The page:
John FitzRandolph reports on a young humpback whale in San Simeon Cove:
This story could develop into the North Coast’s marine
mammal mystery of the year, and it could prove to be among the most
treasured wildlife encounters witnessed here in many years.
consecutive days (as of Tuesday, Aug. 4), a juvenile humpback whale has
been dining on anchovies, sardines and other small bait fish in the San
Why has this whale lingered for so many days in the
Cove? If there are ample schools of bait fish in the Cove, why aren’t
there other whales feeding there as well — as there have been in recent
Read the rest of his story here.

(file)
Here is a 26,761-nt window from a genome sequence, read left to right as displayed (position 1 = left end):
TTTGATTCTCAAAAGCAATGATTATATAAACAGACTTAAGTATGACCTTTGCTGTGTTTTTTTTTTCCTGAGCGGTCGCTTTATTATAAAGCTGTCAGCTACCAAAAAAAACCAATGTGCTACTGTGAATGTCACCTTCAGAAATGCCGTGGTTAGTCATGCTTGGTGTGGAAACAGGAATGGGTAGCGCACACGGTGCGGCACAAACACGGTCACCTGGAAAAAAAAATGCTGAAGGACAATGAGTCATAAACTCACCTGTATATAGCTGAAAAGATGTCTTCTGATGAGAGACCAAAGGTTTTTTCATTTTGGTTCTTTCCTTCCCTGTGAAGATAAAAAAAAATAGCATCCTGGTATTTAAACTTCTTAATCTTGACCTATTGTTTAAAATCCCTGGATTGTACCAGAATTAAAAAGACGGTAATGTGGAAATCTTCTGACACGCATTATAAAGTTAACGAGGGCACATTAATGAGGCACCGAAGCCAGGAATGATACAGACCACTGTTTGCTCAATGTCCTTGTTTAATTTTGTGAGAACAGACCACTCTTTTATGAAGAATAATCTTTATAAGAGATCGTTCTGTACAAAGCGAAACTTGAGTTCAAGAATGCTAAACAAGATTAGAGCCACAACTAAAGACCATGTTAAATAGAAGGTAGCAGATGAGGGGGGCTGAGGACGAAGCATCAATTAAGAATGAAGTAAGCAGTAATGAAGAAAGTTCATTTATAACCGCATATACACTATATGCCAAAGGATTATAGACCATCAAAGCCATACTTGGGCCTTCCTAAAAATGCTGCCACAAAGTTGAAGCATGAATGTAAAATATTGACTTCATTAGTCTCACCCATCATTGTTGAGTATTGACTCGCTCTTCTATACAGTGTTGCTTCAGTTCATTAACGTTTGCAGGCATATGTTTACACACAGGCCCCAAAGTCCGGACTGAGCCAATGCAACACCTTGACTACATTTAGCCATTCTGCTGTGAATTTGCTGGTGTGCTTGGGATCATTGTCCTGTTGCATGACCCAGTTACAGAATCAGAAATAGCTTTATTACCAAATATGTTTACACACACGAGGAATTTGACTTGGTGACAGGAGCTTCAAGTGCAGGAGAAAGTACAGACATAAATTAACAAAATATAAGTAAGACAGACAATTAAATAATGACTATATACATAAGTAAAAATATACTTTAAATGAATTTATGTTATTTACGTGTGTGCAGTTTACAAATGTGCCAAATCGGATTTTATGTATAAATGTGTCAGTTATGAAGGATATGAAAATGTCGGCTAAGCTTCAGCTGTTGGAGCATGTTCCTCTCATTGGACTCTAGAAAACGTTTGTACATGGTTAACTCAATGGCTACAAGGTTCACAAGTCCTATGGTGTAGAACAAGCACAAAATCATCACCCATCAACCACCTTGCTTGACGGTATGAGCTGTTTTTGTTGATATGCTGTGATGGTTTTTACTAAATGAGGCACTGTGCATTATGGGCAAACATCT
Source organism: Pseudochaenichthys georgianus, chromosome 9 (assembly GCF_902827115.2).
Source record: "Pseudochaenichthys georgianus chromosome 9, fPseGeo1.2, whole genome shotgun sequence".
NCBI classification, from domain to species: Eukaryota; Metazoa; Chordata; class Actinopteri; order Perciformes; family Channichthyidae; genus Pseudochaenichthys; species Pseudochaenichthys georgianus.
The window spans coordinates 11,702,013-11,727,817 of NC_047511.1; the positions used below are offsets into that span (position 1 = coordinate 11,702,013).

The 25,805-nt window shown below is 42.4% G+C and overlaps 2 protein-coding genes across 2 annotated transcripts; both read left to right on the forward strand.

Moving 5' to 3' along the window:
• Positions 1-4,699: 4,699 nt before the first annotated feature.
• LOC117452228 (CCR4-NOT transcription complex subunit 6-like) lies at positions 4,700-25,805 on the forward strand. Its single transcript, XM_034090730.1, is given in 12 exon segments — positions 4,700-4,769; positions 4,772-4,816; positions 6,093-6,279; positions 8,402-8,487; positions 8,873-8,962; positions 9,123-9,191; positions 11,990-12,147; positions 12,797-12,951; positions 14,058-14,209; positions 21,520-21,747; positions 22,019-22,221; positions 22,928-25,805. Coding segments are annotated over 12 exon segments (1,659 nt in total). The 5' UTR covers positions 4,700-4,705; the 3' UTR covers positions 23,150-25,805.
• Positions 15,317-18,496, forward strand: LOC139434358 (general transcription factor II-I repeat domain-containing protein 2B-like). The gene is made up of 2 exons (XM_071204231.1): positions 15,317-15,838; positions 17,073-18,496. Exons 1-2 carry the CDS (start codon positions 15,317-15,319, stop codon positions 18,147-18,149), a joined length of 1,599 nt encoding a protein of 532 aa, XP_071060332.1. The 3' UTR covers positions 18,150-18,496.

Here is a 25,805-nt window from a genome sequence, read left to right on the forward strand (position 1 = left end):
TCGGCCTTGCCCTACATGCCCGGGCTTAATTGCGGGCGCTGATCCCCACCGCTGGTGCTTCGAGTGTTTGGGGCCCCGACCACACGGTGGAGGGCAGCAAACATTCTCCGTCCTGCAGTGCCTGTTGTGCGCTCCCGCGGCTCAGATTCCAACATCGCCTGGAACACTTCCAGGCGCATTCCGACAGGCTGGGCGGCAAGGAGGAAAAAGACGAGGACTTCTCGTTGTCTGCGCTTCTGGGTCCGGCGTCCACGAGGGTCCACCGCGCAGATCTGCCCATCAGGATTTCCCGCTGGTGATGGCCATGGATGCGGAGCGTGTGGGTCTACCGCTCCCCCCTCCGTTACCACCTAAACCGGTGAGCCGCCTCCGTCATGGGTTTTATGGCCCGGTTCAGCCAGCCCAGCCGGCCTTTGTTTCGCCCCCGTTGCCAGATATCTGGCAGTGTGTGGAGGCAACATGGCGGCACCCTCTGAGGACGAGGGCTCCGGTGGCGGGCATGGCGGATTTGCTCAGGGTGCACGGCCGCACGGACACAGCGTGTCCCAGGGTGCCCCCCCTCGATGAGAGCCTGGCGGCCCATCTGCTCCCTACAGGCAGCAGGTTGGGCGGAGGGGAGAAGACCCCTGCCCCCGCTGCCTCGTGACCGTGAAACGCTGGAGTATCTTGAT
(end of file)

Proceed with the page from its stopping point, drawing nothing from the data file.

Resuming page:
So this story about humpback whale songs caught my attention: NPR reports:
Humpback whales don't just sing songs — they compose
with the whales around them, singing a song that evolves over time.
Scientists didn't know that until they started recording whale sounds in
the 1960s and spent years listening. The evolution of this "culture of
listening" among researchers is the focus of Morning Edition's weekly summer series, Close Listening: Decoding Nature Through Sound.
Payne, a researcher in acoustic biology at the Cornell Lab of
Ornithology, and her husband, Roger, were the first scientists to
realize that the intricate and eerie calls of some humpback whales are
actually songs. At a recent visit with Katy in a Cornell sound studio,
we played this archived recording of the first whale they ever heard,
and she recognized it right away:
"It's the voice of a male humpback whale off shore of Bermuda, in 1964," Katy explained. "It was recorded by a Navy engineer."
Read or listen to the rest of the story here.